The extension was a reward for a 7-6 record during the 2013 campaign. Those seven wins more than tripled Hauck’s win total through his first three seasons with the program. It was also the school’s first non-losing season since 2003 when the Rebels finished 6-6 under the direction of John Robinson.
After another 2-10 season (with one game left to play), Hauck decided to step aside and let another coach attempt to resurrect the program.
“We were given an opportunity to get it done here at UNLV and we simply did not win enough games,” Hauck said. “It’s my responsibility to push the program forward and I wish we would have produced better results.
“I would like to thank our University leadership for their support of our program; in particular, President Don Snyder, Athletics Director Tina Kunzer-Murphy and Board of Regents Chair Kevin Page. In addition, I would like to thank our student body, alumni and community leaders for their support of Rebel Football.”
UNLV landed the top coach at the FCS level in Hauck during the previous coaching search. UNLV’s brass now has another major decision in front it to hire the right person for the job. It’s never been easy to win in Sin City. Harvey Hyde was the last head coach to own a winning record from 1982-85.
The tale of Rudy at Notre Dame was made for Hollywood. Perhaps the sequel is better suited for a Vegas show on the strip. UNLV senior Jonathon James is serving as a reminder to all Rebels players this spring just what hard work can lead to.
You will not find James listed on the depth chart but you will find him on the team’s spring roster, without a number. Although his chances may be limited t contribute on the field, his role on the team is a special one. He made the team as a walk-on as a freshman, receiving the last roster spot on the 105-man roster allowed by the NCAA. He wears a t-shirt with the number 105 on it every day in practice, and he does so proudly. Instead of preparing for a role on game days, James goes through the rigors of practice just like every player and takes it upon himself to help get younger players in the right mindset and understand the program.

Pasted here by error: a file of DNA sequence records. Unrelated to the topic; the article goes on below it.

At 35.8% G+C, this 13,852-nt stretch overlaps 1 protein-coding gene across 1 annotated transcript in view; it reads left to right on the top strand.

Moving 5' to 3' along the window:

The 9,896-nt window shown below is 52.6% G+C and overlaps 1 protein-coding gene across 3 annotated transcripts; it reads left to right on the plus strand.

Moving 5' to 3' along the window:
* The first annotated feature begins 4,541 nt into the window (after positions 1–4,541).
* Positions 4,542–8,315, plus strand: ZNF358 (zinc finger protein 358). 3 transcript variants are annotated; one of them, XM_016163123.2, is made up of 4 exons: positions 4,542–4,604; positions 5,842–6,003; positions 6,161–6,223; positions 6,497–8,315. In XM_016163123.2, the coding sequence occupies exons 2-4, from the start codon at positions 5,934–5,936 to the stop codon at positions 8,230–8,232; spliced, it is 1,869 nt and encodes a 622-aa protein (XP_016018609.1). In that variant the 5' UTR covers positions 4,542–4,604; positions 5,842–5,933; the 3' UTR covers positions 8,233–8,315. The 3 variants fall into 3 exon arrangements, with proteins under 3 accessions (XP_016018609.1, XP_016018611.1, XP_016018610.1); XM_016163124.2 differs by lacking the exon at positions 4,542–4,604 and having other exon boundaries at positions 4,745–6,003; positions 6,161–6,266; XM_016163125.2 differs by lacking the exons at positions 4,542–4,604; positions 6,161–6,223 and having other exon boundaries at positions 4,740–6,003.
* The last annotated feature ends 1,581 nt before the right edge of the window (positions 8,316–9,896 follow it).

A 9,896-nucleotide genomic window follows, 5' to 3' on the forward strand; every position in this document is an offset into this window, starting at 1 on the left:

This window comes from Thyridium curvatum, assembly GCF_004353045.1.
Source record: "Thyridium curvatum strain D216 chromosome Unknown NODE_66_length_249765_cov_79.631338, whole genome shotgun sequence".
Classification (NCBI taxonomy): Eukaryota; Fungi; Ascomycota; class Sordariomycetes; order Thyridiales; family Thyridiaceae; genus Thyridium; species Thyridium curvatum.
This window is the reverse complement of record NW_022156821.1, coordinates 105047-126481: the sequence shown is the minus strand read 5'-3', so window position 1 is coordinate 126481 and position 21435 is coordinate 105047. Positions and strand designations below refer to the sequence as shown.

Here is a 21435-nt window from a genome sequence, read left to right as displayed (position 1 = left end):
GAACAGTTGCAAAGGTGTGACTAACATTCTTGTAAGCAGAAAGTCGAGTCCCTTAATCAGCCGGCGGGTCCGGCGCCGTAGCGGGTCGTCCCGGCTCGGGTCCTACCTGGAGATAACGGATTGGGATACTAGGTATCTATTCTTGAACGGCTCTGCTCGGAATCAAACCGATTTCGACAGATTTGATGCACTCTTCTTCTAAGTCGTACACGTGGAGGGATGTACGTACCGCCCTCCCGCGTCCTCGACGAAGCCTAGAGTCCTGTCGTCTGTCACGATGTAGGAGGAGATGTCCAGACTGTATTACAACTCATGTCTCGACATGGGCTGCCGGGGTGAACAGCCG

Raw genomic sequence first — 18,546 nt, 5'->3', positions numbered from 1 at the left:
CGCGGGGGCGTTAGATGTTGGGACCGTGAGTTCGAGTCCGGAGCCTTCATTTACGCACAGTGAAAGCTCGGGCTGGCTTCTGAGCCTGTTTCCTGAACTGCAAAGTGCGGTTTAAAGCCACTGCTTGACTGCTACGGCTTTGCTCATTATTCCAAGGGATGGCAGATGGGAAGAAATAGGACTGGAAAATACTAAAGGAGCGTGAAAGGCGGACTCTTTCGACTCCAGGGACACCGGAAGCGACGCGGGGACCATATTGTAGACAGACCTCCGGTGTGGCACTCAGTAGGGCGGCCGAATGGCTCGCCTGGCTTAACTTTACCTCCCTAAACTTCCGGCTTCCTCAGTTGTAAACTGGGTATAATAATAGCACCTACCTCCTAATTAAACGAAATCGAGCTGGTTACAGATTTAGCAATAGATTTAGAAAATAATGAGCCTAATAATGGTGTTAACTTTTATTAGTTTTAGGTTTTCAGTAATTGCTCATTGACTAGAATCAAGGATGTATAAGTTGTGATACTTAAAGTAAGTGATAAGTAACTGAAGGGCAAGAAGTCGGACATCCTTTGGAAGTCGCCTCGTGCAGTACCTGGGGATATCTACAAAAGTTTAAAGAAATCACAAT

“It’s all about work ethic and looking past the naysayers,” James said in a profile story published by The Las Vegas Sun. “I had a coach in high school who told me I’m too short to play receiver. How many years later, I’m playing at the Division I level. Whether I had just one catch for 1 yard, I still made it.”
James’s one catch for one yard came in a 2011 game against Hawaii. It is possible that will be his only contributions on the stat line for his collegiate career, although if he continues to stay in good shape it would be nice to see him get a chance to get some playing time this season. Few players have earned that opportunity as much as James has.
“Jonathon is a great guy, great kid,” UNLV coach Bobby Hauck said, “the kind of guy you want on your team.”
College football needs more positive stories like this. Be sure to read James’s story via The Las Vegas Sun.
Photo credit: UNLV Athletics
UNLV played in their first postseason game since 2000 at the end of the 2013 season, but low academic scores may jeopardize the Rebels’ postseason plans before the upcoming season even kicks off. It is an unfortunate reality head coach Bobby Hauck is waiting to see play out.
“We’re going to wait until the results come out in June and, obviously, [UNLV Athletics Director Tina Kunzer-Murphy]’s made a statement on that,” Hauck said following a recent practice, according to the Las Vegas Sun. “We’ll follow our department’s lead on that deal.”
As previously reported, UNLV addressed the possibility the football team may not meet the minimum APR standard established by the NCAA to be eligible to participate in the postseason. UNLV’s football team needs to have a cumulative APR score over 930 over a four-year period to remain eligible for the postseason this fall. Low scores can also result in loss of scholarships, which UNLV has dealt with before. UNLV’s most recent score is 932, putting the program on the brink of postseason ineligibility.
“Like anything else, you handle what comes at you,” Hauck said. “There are all kinds of things that we try to do well, and going to school’s one of them. We’ll see how that goes.”
Hauck has been the head coach of UNLV since 2010 and in that time he has helped turn around the academic performance of the program. A low 981 APR score in the 2011-12 academic year is holding UNLV down, but overall it appears as though Hauck has guided the program in the right direction when it comes to academics. There is still time to bring or keep the grades up of course, but time is running out.